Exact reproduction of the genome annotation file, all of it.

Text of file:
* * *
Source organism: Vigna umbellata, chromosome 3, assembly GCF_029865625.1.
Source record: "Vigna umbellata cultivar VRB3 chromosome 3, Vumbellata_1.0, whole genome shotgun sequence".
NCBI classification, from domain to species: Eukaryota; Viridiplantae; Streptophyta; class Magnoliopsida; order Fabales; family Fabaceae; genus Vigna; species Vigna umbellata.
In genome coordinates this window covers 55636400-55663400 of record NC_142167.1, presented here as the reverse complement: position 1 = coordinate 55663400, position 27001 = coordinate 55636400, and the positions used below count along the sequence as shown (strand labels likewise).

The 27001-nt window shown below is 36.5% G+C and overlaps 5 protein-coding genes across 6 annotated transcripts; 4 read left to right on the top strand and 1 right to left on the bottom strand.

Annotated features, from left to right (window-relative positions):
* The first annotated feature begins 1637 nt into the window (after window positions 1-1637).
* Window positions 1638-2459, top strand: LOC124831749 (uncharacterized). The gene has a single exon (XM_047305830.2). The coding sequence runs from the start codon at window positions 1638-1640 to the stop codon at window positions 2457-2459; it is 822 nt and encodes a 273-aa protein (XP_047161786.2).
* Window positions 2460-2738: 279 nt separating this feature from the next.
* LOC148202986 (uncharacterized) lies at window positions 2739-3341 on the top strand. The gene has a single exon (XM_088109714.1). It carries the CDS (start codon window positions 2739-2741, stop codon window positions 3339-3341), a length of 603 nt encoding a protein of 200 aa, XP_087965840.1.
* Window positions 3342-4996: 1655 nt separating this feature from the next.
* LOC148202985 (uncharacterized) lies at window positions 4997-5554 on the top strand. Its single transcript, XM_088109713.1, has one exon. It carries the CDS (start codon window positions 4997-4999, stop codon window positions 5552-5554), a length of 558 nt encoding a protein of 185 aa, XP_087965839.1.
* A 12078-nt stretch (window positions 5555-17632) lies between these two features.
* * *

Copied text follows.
Source organism: Vigna umbellata, chromosome 3, assembly GCF_029865625.1.
Source record: "Vigna umbellata cultivar VRB3 chromosome 3, Vumbellata_1.0, whole genome shotgun sequence".
NCBI classification, from domain to species: Eukaryota; Viridiplantae; Streptophyta; class Magnoliopsida; order Fabales; family Fabaceae; genus Vigna; species Vigna umbellata.
In genome coordinates this window covers 55636400-55663400 of record NC_142167.1, presented here as the reverse complement: position 1 = coordinate 55663400, position 27001 = coordinate 55636400, and the positions used below count along the sequence as shown (strand labels likewise).

The 27001-nt window shown below is 36.5% G+C and overlaps 5 protein-coding genes across 6 annotated transcripts; 4 read left to right on the top strand and 1 right to left on the bottom strand.

Annotated features, from left to right (window-relative positions):
* The first annotated feature begins 1637 nt into the window (after window positions 1-1637).
* Window positions 1638-2459, top strand: LOC124831749 (uncharacterized). The gene has a single exon (XM_047305830.2). The coding sequence runs from the start codon at window positions 1638-1640 to the stop codon at window positions 2457-2459; it is 822 nt and encodes a 273-aa protein (XP_047161786.2).
* Window positions 2460-2738: 279 nt separating this feature from the next.
* LOC148202986 (uncharacterized) lies at window positions 2739-3341 on the top strand. The gene has a single exon (XM_088109714.1). It carries the CDS (start codon window positions 2739-2741, stop codon window positions 3339-3341), a length of 603 nt encoding a protein of 200 aa, XP_087965840.1.
* Window positions 3342-4996: 1655 nt separating this feature from the next.
* LOC148202985 (uncharacterized) lies at window positions 4997-5554 on the top strand. Its single transcript, XM_088109713.1, has one exon. It carries the CDS (start codon window positions 4997-4999, stop codon window positions 5552-5554), a length of 558 nt encoding a protein of 185 aa, XP_087965839.1.
* A 12078-nt stretch (window positions 5555-17632) lies between these two features.